Training for the POPAT Part 2: Strength Training

In part 1 of the “Training for the POPAT” series, I discussed the importance of cardio training, and offered some workout examples you can use to improve your cardio fitness. Having a high level of cardio fitness is necessary for a successful POPAT, but it doesn’t mean you should overlook your strength training.

Being strong will certainly help with your push/pull performance, but it will also aid in other areas you wouldn’t necessarily think of. Areas such as the mat jump, the stairs, or the vault jump and falls. Improving your strength will help in all those areas. It will even make you feel stronger when you run.

When you undertake a strength training program, your focus should be multi-joint movements that recruit as much muscle as possible. These are exercises like the squat, deadlift, lunges, presses, and pulls/rows. Single joint exercises like bicep curls, leg curls, leg extensions, etc. are fine to incorporate in a training program, but if you’re tight for time you can eliminate these exercises from your routine. Remember, the goal of training is to improve your performance, not your aesthetics (although that is a nice bonus).

Everyone’s strength needs will be different, so the following recommendation are very general. If you’re a beginner, I highly suggest finding a qualified trainer who knows how to properly coach strength training technique.

  • Perform 3-6 sets of 4-8 reps, using a weight that’s about 80-85% of your 1RM. Make sure rest is sufficient, at least 2-3 min between sets.
  • Strength train 2-4x/week (the frequency will depend on your needs)
  • Perform full body sessions if lifting 2-3x/wk, or upper/lower splits if lifting 4x/wk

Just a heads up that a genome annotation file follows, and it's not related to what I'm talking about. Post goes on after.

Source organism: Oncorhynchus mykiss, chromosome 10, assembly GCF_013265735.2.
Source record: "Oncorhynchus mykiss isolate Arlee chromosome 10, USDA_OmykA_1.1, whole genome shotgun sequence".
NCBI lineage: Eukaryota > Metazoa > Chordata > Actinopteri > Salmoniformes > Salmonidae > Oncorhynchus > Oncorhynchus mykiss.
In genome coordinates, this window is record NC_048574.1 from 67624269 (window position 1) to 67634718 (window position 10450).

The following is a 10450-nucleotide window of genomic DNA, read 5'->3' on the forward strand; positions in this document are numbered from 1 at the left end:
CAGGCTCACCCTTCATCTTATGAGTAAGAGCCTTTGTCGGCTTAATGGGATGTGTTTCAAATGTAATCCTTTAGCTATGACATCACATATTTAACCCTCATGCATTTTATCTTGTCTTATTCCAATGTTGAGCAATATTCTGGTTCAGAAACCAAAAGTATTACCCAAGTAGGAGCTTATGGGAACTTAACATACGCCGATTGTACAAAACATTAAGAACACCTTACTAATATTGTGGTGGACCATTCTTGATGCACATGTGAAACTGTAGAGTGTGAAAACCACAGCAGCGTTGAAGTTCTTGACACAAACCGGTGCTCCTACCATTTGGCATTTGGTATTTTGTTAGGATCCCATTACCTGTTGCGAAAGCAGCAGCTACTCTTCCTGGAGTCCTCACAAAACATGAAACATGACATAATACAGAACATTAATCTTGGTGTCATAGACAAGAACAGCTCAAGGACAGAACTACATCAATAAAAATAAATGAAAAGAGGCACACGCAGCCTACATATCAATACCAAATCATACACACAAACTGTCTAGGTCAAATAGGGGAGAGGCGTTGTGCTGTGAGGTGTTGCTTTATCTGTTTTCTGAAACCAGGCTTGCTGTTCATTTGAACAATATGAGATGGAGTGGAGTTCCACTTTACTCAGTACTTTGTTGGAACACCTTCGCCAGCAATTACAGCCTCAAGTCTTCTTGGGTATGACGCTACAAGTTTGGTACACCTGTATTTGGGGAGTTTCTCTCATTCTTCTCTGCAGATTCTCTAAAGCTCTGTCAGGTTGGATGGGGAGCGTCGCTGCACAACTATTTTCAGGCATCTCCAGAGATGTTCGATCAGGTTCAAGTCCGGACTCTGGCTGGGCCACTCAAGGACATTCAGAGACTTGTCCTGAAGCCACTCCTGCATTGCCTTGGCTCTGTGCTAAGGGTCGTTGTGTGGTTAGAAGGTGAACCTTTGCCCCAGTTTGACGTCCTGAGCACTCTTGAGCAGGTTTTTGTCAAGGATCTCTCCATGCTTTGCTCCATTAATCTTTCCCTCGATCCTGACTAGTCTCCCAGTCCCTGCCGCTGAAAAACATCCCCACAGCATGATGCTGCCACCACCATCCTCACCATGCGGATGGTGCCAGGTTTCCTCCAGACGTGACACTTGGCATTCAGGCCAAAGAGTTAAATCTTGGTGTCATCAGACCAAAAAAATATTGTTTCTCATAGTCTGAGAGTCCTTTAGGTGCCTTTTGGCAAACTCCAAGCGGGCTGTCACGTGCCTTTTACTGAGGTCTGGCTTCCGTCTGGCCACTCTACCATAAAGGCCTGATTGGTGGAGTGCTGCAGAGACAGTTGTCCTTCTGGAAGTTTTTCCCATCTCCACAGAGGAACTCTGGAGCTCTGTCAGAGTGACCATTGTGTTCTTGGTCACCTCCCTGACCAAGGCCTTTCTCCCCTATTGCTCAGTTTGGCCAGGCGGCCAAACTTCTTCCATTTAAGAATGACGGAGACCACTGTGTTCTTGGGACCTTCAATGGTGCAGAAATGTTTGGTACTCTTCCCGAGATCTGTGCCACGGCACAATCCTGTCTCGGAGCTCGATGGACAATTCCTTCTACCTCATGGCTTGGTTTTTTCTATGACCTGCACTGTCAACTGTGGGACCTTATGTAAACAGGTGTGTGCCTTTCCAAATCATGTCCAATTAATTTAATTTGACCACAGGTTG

• Make sure you warm-up sufficiently, about 10-15 min, that includes mobility drills, dynamic movement drills and dynamic stretching
  • Sessions don’t need to be any longer than 1 hour, and that includes the warm-up and cool-down

Here’s a sample strength training day:

Warm-Up (10-15 min)

A1 Deadlift 4 sets, 4-8 reps
A2 Push-Ups 4 sets, 10-20 reps
1:30-2:00 rest

B1 Bench Press 4 sets, 4-8 reps
B2 Pull-Ups (asstd or unasstd) or Inverted Rows 4 sets, 5-10 reps
1:30-2:00 rest

C1 Plank 3 sets, 0:30-1:00
C2 Deadbug 3 sets, 0:30-1:00

Cool-Down (5-15 min)

The above is done in a superset format. That means you perform the first exercise (ie A1), followed by the second exercise (ie A2) almost immediately or after a few seconds of rest. Once you’ve completed A2, take your full rest. Complete the number of sets for “A” superset, rest, then follow up with the “B” superset.

In the final part of the training series, I’ll go over a few tips and tricks to help you be more efficient for the test, which ultimately will help you gain a competitive time, and help you become a competitive candidate.

Need to train for your test? Try us out for 2 weeks with our Redline Intro Trial.

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